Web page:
I mean Cadillac should compete with RR or Mercedes, not with lowly BMW.

  • avatar
    la834

    Saab. Although, like Pontiac and Olds GM had stripped every sliver of uniqueness from them by the time it was discontinued. I miss the real Saab of the ’70s and ’80s 900 and 9000, cars that were eminently practical and versatile. GM unfortunately could only see the most superficial aspects of Saabs (the floor-mounted ignition key! The shape of the taillights!) and ignored the thoughtful design ethos that ran through the cars.

  • avatar

    The last people in the world that would purchase an electric vehicle are potential hummer customers. With this vehicle GM is sitting on one of the biggest bombs ever. Remember, GM has never sold more than 17,000 Bolts in one year.

    • 0 avatar
      28-Cars-Later

      I agree, and they’ll be lucky to sell 17K electric Hummers. But its not aimed at the Hummer customers, its aimed at the anti-Hummer people whose shall we say worldview wouldn’t allow them in such a vehicle. There is probably an element of smug in there as well (i.e. we did it, we got them to turn the truck of toxic masculinity into a metrosexual like us). I could also see the truly rich buying one as a toy for similar attention but not necessarily to make a political statement. I think part of the reason Tesla products are holding such resale where all other EVs have failed is because in part it is an emotional/political statement in the minds of its owners. GM will try to capitalize on something similar IMO.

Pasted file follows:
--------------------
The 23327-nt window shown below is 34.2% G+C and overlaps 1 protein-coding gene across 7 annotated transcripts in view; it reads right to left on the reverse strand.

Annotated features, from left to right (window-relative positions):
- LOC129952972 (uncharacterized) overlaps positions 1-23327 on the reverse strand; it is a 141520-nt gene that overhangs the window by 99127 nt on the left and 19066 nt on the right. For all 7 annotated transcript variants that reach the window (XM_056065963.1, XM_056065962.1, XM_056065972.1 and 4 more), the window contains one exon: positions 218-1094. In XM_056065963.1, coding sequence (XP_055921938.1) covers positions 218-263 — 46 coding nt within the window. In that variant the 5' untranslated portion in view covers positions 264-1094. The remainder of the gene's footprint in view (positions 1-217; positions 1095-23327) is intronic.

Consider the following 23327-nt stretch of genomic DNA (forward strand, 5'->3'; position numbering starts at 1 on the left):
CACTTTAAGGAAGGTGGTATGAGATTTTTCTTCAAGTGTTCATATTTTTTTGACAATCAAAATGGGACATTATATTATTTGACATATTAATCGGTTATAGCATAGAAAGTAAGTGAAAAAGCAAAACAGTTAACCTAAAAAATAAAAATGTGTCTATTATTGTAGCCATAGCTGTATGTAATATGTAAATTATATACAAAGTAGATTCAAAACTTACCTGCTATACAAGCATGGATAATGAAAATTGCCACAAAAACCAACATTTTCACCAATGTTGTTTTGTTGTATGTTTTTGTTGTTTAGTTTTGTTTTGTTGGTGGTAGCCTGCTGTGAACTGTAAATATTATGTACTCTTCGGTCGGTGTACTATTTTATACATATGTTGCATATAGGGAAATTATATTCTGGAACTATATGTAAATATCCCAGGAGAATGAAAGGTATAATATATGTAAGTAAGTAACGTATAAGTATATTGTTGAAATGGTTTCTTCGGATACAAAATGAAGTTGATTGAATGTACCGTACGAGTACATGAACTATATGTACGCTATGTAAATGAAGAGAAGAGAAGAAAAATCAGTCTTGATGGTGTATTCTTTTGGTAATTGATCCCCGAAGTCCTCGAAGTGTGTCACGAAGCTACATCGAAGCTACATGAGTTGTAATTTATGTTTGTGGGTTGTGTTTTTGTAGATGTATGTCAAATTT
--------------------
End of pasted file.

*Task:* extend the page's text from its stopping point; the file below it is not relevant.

• avatar
    Jeff S

    “Just make Chevy cars and truck so good and offer higher trims/luxury/performance, if not quality, that buyers won’t be as repelled by “Chevrolet” or the Bowtie, and or feel a vomit coming on at the thought.”

    “Also tone down the damn Bowtie. You don’t need to see if from 50 car lengths, especially at the front. Two inches across would suffice, we know who makes it.” Denver Mike

    I couldn’t have said it better. GM in the past has made great vehicles that have become legends. Once a brand makes bad products it is much harder to get a reputation back. Bringing back old names such as Blazer, Malibu, Hummer, and etc. is not going to get customers back or grow the brand if the product is sub-par. The same thing goes for Ford and FCA.